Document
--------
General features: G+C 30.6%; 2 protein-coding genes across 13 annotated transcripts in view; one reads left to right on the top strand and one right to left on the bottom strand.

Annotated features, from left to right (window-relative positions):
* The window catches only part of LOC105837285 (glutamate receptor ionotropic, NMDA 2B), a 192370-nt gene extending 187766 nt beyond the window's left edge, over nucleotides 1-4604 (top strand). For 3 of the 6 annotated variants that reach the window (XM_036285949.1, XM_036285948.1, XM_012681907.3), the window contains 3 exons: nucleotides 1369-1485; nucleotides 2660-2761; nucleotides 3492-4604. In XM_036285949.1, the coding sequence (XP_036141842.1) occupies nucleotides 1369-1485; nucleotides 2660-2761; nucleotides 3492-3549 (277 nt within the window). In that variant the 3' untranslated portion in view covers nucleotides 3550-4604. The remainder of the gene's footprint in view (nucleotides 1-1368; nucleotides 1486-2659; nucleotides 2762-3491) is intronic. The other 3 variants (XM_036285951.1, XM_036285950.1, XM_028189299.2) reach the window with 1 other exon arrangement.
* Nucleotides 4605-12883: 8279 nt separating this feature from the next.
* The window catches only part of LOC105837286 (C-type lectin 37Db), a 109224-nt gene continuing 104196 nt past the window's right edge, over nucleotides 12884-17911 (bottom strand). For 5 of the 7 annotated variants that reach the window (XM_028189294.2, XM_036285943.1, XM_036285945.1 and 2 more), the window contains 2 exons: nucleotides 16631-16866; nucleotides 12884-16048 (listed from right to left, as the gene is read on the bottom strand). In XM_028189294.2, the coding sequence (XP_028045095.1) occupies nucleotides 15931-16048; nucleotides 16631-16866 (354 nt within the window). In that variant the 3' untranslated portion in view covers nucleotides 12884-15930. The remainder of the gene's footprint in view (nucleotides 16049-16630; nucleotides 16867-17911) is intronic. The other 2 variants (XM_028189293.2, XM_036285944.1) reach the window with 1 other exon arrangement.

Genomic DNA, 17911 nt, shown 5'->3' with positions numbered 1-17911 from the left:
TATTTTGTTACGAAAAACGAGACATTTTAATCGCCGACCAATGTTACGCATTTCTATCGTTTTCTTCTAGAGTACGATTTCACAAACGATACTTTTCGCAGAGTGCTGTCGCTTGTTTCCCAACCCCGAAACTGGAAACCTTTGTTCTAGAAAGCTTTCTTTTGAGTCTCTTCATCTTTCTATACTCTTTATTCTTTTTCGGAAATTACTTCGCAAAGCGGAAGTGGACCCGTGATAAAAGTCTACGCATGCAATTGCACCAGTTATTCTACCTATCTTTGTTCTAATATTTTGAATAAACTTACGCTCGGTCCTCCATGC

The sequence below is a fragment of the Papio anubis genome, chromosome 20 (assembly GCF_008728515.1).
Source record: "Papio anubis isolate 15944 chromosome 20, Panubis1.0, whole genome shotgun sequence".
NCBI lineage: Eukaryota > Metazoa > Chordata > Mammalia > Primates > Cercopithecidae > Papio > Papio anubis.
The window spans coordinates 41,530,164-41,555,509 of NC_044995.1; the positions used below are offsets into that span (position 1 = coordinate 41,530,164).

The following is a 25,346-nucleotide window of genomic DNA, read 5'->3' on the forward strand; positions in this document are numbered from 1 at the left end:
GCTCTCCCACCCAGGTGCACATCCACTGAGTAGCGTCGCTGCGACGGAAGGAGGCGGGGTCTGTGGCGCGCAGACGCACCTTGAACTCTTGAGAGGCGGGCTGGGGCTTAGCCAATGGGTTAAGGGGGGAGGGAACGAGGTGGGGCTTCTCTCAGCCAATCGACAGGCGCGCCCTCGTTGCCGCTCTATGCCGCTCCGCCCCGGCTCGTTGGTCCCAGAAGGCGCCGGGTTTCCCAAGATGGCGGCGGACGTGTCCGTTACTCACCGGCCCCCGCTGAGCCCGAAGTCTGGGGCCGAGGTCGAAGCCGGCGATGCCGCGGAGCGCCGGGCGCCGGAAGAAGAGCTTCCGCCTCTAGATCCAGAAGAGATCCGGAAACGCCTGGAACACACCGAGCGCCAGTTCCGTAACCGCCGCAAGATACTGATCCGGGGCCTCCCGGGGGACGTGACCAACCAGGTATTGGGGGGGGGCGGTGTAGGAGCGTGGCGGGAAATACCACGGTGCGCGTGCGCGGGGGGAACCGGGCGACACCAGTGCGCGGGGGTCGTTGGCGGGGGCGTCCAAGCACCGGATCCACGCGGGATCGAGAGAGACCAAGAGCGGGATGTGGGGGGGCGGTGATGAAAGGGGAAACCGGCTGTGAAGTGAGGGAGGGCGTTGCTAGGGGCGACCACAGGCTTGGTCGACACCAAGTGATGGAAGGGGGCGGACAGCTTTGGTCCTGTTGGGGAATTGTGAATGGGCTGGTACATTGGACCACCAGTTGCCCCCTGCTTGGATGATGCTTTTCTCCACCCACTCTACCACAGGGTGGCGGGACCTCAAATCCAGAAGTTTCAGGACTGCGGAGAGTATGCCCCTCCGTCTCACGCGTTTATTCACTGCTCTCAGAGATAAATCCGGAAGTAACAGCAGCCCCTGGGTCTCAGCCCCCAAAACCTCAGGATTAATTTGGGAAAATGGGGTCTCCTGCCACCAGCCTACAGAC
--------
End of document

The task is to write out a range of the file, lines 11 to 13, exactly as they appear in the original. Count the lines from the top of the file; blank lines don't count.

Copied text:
The window spans coordinates 41,530,164-41,555,509 of NC_044995.1; the positions used below are offsets into that span (position 1 = coordinate 41,530,164).

The following is a 25,346-nucleotide window of genomic DNA, read 5'->3' on the forward strand; positions in this document are numbered from 1 at the left end:
GCTCTCCCACCCAGGTGCACATCCACTGAGTAGCGTCGCTGCGACGGAAGGAGGCGGGGTCTGTGGCGCGCAGACGCACCTTGAACTCTTGAGAGGCGGGCTGGGGCTTAGCCAATGGGTTAAGGGGGGAGGGAACGAGGTGGGGCTTCTCTCAGCCAATCGACAGGCGCGCCCTCGTTGCCGCTCTATGCCGCTCCGCCCCGGCTCGTTGGTCCCAGAAGGCGCCGGGTTTCCCAAGATGGCGGCGGACGTGTCCGTTACTCACCGGCCCCCGCTGAGCCCGAAGTCTGGGGCCGAGGTCGAAGCCGGCGATGCCGCGGAGCGCCGGGCGCCGGAAGAAGAGCTTCCGCCTCTAGATCCAGAAGAGATCCGGAAACGCCTGGAACACACCGAGCGCCAGTTCCGTAACCGCCGCAAGATACTGATCCGGGGCCTCCCGGGGGACGTGACCAACCAGGTATTGGGGGGGGGCGGTGTAGGAGCGTGGCGGGAAATACCACGGTGCGCGTGCGCGGGGGGAACCGGGCGACACCAGTGCGCGGGGGTCGTTGGCGGGGGCGTCCAAGCACCGGATCCACGCGGGATCGAGAGAGACCAAGAGCGGGATGTGGGGGGGCGGTGATGAAAGGGGAAACCGGCTGTGAAGTGAGGGAGGGCGTTGCTAGGGGCGACCACAGGCTTGGTCGACACCAAGTGATGGAAGGGGGCGGACAGCTTTGGTCCTGTTGGGGAATTGTGAATGGGCTGGTACATTGGACCACCAGTTGCCCCCTGCTTGGATGATGCTTTTCTCCACCCACTCTACCACAGGGTGGCGGGACCTCAAATCCAGAAGTTTCAGGACTGCGGAGAGTATGCCCCTCCGTCTCACGCGTTTATTCACTGCTCTCAGAGATAAATCCGGAAGTAACAGCAGCCCCTGGGTCTCAGCCCCCAAAACCTCAGGATTAATTTGGGAAAATGGGGTCTCCTGCCACCAGCCTACAGAC